Habitat, Habitat, Habitat: Using Google Street View for scientific documentation

The old adage about the value of properties depending on “location, location, location” translates to non-humans as “habitat, habitat, habitat”. When we biodiversity scientists go out into to the world studying obscure species, one of the first things we want to learn is “what habitat does it live in?”. Our search for Pellenes logunovi focused on finding the right habitat.¬† When we finally find a species, we want to document its habitat, so that others may find it again later, and also to begin the long process of understanding its ecology. We can write simple descriptions like “on rock”, but better is to include photographs and other data. My brother religiously photographs the habitats in which he collects beetles, and I’m starting to follow his lead.

Now, to document a habitat (as place and time), scientists can use a wonderful new photographic tool: 360 degree photographs in Google Street View. Here’s one at the spot where we found the nearly-mythical Pellenes pulcher. You can see details of the microhabitat (the little rocks on the ground) and macrohabitat (Nanophyton steppe along the shores of Uvs Nuur). When you contribute a 360 degree view to Google Street View, it’s as if you’ve given the viewer a little time and space machine to take them to the exact spot and time where you found an interesting species.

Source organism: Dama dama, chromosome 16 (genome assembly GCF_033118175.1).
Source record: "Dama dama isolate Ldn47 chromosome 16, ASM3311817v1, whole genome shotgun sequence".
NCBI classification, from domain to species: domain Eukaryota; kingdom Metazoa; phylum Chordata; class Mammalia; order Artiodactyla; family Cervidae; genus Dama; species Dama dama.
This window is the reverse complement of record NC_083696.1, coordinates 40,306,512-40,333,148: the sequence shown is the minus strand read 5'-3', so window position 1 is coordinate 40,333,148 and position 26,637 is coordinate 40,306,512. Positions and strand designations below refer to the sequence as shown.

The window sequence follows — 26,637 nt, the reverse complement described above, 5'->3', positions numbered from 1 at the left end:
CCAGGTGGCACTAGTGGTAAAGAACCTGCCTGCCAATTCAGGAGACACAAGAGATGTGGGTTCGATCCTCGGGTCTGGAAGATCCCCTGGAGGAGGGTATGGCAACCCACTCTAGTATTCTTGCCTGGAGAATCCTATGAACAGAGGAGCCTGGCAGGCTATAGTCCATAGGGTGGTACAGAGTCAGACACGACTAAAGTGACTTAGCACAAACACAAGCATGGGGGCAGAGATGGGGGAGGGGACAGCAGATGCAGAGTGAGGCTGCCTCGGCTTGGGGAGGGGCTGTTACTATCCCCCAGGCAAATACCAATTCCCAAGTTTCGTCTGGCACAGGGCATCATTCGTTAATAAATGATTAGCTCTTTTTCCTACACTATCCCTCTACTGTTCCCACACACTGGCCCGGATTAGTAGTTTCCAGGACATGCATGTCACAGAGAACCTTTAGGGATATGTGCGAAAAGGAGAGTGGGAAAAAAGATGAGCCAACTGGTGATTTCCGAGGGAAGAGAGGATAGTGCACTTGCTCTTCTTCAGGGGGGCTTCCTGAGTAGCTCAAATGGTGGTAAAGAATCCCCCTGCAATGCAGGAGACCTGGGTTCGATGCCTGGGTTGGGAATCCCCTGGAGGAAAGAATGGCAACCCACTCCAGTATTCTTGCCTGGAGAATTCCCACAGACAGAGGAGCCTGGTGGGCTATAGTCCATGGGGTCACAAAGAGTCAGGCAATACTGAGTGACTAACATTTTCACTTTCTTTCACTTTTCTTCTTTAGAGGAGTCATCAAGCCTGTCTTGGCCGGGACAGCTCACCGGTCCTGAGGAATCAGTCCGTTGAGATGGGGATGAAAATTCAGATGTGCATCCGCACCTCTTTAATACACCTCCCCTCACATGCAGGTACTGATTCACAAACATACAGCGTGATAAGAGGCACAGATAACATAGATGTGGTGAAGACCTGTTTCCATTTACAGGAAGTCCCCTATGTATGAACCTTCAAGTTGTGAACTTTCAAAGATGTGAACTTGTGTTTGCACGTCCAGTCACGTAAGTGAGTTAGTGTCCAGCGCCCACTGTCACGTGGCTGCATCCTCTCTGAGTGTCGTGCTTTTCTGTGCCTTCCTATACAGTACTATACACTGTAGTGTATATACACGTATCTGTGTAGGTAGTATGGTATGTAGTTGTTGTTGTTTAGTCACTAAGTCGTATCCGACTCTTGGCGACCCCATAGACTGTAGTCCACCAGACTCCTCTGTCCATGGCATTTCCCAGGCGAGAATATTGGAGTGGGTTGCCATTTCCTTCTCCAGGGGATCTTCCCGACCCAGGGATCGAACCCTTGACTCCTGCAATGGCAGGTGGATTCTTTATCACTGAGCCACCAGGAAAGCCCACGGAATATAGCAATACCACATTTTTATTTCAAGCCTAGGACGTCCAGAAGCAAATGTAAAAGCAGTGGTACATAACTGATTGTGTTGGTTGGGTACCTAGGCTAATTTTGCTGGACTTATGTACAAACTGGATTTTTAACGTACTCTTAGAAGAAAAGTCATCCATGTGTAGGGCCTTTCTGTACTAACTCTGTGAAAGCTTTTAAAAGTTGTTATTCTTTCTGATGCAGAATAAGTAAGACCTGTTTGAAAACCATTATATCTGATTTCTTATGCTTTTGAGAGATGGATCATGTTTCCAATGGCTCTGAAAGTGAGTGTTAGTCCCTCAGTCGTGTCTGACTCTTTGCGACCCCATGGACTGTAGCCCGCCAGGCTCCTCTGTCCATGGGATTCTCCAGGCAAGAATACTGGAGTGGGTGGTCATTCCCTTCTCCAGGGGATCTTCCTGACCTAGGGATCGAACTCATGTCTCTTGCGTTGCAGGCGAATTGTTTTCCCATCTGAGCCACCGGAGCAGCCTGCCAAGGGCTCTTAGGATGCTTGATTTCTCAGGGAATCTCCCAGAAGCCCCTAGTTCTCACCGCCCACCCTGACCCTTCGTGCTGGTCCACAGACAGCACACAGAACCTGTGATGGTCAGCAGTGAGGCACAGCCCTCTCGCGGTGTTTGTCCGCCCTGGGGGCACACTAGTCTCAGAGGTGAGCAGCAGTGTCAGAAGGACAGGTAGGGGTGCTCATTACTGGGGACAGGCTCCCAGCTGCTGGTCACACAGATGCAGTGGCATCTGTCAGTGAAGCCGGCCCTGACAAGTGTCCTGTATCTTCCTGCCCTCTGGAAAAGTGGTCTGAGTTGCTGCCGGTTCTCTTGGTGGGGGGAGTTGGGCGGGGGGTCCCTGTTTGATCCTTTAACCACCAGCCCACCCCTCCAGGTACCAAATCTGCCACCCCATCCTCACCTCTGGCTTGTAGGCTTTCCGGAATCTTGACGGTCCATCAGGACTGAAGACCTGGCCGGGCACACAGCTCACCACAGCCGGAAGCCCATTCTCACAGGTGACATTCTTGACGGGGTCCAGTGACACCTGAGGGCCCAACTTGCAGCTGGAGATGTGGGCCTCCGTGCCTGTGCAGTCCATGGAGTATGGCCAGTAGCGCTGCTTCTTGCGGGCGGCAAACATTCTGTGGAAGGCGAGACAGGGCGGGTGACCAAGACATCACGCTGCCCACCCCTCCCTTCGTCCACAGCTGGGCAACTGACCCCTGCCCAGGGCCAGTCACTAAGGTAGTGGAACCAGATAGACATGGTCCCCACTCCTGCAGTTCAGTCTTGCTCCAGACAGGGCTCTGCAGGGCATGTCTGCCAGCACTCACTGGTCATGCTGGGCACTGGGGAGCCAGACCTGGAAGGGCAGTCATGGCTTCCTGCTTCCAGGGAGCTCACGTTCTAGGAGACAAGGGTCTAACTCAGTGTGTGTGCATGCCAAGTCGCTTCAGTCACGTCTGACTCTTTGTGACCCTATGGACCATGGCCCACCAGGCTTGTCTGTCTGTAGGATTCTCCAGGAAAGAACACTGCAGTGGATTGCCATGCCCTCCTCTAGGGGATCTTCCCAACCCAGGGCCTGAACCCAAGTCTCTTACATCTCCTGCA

Not exactly a street, but a Street View: habitat of Pellenes pulcher at Uvs Nuur, Tuva.

The value of 360 Street Views for scientific documentation would be considerably increased by two “minor” enhancements. The first would be to have some way to attach a searchable comment: my notes about what was found there, a collecting code to link to my databases, etc. I can’t figure out any way to attach a comment. The second would be to have some assurance that the view would remain accessible on Google Maps for at least 10 years or so. That assurance, of course, seems unlikely.

Even still, I’m glad to have the ability to post Street Views of a habitat, even limited as they are for now. To have them listed in one public place, here are some of our spider hunting locations in southern Siberia. The codes like WPM#18-009 are my standard codes referring to a collecting place and time (which I have been using since 1975!).

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